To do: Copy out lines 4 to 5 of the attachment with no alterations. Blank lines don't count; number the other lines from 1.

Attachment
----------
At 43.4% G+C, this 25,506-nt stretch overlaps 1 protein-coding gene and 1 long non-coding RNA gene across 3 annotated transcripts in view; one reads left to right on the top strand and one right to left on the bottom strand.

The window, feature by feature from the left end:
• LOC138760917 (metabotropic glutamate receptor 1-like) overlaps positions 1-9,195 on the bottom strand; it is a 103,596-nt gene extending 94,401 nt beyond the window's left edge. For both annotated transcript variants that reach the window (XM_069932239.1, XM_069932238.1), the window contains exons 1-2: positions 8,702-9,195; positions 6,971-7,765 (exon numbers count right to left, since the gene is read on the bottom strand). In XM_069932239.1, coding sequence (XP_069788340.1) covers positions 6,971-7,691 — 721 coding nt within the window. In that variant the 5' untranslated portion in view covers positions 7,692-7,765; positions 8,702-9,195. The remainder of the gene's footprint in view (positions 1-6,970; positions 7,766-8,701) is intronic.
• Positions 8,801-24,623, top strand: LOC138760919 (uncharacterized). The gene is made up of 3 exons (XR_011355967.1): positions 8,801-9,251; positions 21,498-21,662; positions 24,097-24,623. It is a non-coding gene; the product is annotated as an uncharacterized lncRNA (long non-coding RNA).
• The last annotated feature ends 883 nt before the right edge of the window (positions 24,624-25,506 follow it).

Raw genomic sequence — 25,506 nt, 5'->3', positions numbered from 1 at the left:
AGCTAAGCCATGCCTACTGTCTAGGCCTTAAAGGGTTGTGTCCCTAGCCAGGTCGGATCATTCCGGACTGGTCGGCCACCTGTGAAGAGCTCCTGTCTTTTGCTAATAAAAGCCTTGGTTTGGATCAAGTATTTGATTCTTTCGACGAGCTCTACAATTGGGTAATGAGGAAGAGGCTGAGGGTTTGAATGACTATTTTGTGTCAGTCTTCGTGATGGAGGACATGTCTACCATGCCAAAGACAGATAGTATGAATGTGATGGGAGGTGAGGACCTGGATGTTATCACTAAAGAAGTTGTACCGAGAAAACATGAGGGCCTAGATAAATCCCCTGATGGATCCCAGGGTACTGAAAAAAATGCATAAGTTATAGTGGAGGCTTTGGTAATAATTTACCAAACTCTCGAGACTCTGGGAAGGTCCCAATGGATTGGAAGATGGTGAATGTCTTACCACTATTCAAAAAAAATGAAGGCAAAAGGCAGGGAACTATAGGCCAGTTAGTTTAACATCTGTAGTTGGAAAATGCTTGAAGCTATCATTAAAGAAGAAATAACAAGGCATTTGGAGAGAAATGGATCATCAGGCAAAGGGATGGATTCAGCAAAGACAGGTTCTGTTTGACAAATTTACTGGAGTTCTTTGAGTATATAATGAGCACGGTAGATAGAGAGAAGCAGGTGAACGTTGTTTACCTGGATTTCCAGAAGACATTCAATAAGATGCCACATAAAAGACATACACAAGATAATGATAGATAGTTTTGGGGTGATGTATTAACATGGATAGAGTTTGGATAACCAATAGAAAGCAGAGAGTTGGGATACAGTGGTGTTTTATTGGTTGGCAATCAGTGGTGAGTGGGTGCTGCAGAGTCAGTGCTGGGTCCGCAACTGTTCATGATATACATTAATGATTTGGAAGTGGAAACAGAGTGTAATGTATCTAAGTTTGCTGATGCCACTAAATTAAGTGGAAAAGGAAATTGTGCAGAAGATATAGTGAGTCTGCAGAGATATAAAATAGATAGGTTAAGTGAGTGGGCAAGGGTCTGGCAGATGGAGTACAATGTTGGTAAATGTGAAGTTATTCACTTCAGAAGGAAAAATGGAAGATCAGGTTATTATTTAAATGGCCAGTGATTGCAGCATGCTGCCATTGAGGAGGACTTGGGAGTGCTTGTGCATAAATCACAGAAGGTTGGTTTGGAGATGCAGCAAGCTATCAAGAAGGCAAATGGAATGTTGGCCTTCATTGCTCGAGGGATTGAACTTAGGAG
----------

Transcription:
• Positions 8,801-24,623, top strand: LOC138760919 (uncharacterized). The gene is made up of 3 exons (XR_011355967.1): positions 8,801-9,251; positions 21,498-21,662; positions 24,097-24,623. It is a non-coding gene; the product is annotated as an uncharacterized lncRNA (long non-coding RNA).
• The last annotated feature ends 883 nt before the right edge of the window (positions 24,624-25,506 follow it).